With one of the most distinctive rock faces of the Southern or Lucanian Apennine mountains, Monte Alpi (Pizzo Falcone 1,900m) is a rather challenging climb, from either side. This August we tried to make out a new scrambling route on its severe looking west face. Without snow and ice, however, an ascent can be even more arduous and, because of the omnipresent tufts of grass and the frangible rock, anything but innocuous.
On a beautiful morning we arrived short after sunrise right at the foot of the mountain. The ridge or the face? After scrutinizing the face the decision fell on a practicable looking line on one ofter the rock buttresses.
Initially we did make good progress. But even the first fifty meters made it clear, that we would have to be cautious, very cautious, indeed. With winter’s snow covering the grass and crampons on the shoes this could have been a demanding mixed route. The hideous grass, however, made it hard to find a foothold that would not disintegrate gradually. Also the rock quality left a lot to be desired. Almost every handhold turned out to be precarious, too.
Although the situation was fairly tense, we still seemed to be moving within a tolerable range. If one kept concentrating and moving one limb at a time …, right? And then again, the passages ahead promised to become less grassy. But sometimes things simply not turn out the way they should, quite the contrary, I’d say.
The real trouble started around the time we would reach the height of the first grown specimens of the majestic Bosnian Pine, which is prospering also in a significant number on the narrow ledges and craggy buttresses of the west face of Monte Alpi.
Indeed, there had been some steeper parts with better rock quality. What could make you ponder by now was the very serious exposure of some almost vertical passages.
Another fifty meters, approximately, and slowly it became clear that the worst possible situation was right above our head, another grassy (and almost vertical) passage, – this time with a dire looking exposure.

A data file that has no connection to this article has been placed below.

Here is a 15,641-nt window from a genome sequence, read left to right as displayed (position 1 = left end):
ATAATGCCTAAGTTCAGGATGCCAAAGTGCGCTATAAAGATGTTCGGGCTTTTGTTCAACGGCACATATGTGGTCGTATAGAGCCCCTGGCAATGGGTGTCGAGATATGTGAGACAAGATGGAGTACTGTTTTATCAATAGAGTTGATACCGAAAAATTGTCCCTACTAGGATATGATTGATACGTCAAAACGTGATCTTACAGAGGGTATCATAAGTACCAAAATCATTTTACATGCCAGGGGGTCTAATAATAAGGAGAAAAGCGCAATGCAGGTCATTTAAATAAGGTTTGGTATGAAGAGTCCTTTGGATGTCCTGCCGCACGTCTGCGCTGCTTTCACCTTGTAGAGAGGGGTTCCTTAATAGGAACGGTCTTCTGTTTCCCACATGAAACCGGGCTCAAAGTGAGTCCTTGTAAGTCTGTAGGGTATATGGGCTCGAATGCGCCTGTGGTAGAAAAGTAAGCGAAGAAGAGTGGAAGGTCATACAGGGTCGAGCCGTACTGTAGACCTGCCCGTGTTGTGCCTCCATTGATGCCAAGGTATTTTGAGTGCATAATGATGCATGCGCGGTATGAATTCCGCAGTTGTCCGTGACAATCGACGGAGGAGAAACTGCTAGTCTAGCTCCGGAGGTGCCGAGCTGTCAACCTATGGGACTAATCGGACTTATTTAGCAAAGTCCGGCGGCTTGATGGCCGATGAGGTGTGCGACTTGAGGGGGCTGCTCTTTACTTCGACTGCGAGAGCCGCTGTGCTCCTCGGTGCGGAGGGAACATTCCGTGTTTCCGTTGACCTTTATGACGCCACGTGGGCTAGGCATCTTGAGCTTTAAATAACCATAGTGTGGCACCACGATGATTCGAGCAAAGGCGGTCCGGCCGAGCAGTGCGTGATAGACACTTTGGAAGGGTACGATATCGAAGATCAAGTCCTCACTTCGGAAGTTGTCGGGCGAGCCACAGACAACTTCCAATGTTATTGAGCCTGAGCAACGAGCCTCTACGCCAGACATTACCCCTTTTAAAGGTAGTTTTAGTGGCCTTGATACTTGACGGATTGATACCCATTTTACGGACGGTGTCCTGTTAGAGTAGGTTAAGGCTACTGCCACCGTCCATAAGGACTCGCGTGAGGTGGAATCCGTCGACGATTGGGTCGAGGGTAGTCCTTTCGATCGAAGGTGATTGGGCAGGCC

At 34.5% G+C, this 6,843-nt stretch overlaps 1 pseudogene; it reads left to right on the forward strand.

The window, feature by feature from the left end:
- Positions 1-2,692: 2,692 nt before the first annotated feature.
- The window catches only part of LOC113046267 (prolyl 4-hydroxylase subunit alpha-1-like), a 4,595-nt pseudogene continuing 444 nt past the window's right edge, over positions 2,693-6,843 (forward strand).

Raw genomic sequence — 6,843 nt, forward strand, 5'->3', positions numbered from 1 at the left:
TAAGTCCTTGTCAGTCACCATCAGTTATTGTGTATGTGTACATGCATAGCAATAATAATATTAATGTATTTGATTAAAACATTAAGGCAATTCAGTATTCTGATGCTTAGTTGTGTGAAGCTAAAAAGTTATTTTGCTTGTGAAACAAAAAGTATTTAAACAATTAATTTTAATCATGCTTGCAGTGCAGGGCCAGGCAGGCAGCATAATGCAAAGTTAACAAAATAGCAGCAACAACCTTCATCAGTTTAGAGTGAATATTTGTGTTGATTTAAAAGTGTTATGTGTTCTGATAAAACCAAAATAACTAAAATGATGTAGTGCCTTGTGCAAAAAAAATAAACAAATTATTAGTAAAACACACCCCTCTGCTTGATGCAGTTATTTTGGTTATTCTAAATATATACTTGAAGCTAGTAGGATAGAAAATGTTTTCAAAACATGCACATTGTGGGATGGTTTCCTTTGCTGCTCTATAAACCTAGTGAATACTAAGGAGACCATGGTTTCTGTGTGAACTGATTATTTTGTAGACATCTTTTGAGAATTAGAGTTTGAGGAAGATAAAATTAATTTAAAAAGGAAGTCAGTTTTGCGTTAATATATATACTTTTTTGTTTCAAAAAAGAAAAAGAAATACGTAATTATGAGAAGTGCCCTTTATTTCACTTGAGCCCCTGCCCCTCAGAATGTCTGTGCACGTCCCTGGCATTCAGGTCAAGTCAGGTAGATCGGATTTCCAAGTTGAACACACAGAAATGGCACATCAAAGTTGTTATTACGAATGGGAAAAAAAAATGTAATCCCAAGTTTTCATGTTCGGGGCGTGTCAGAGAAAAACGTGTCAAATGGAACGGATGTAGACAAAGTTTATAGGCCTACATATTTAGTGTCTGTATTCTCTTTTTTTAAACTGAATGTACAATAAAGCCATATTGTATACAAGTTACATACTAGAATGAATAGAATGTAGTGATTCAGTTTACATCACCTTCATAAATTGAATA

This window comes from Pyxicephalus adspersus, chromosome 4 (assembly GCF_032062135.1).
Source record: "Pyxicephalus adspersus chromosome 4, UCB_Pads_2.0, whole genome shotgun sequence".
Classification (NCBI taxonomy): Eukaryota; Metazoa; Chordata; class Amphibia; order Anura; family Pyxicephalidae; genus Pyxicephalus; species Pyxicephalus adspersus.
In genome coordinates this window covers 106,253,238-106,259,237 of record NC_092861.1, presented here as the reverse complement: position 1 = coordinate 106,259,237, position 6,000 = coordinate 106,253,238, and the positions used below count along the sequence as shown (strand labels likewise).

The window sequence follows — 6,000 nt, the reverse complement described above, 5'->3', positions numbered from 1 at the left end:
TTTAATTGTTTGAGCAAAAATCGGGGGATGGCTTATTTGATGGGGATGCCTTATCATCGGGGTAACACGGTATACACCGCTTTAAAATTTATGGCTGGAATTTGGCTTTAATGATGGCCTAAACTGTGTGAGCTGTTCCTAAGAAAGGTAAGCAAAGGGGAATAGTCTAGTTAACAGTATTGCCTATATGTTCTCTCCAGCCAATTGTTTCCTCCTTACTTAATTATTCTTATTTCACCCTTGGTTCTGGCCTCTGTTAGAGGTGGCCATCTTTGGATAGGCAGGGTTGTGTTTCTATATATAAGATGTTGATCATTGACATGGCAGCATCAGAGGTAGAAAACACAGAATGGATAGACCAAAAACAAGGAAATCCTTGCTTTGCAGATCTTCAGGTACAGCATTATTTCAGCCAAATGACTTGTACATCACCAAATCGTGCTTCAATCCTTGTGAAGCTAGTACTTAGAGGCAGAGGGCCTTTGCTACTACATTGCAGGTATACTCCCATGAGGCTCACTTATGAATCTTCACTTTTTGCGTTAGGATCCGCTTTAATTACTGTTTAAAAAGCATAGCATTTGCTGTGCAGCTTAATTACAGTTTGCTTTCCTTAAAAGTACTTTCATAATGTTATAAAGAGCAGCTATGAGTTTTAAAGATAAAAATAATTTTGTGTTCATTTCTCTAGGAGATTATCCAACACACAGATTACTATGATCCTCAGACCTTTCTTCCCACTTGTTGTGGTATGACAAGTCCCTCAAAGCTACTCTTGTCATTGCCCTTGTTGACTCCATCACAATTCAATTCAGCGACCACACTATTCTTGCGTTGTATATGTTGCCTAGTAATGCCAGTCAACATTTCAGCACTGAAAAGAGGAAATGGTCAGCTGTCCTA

Was there another way around? With a deep and impracticable chasm to the left and a heavily vegetated couloir to the left our options seemed to be restricted. The right time for a break and catching breath.
We decided that, without a rope or any belaying device at hand, carrying on was out of the question. In order to avoid a nasty and tiresome descent we would have to try the couloir. But how to get around the corner of the cliff we were on? Between our current position and the rim of the couloir stretched yet another vertical wall. Since we would have to traverse only a few meters the choice was made quickly and in favour of this somewhat daring attempt. It took us quite some time, good balance and some fairly fancy moves but eventually our feet touched the steep slope.
Dashing down the couloir felt like defeat, but wait! Only after a few meters we came upon a breach in the lateral wall which led up again. Why don’t go with another traverse and try to reach the ridge we had seen frome the foot of the mountain? A word and a blow.
For diversion, this decision turned out to be the right one. An easy scramble and we reached the very ridge we had already spotted (and discarded) from below.
Although the both inclination (around 70 degrees) and terrain were all but favourable, we made it also to the onset of the last ridge below the summit. From this point on only one thing would count – stamina.
Monte Alpi is a true challenge. And, be assured that the summer months are not the ideal season if you should be wanting to test out its impressive west face. Before you know it, a medium scrambling route can turn into a tricky climbing experience. In case you should not be absolutely sure about the route you’re taking, you might easily climb yourself into a trap. So, bringing a rope is definitely a good idea.
Here below I want to share some more impressions from our visit to the twin summit of Monte Alpi – Pizzo Falcone (1,900m) and Santa Croce (1,893m), its foresummit.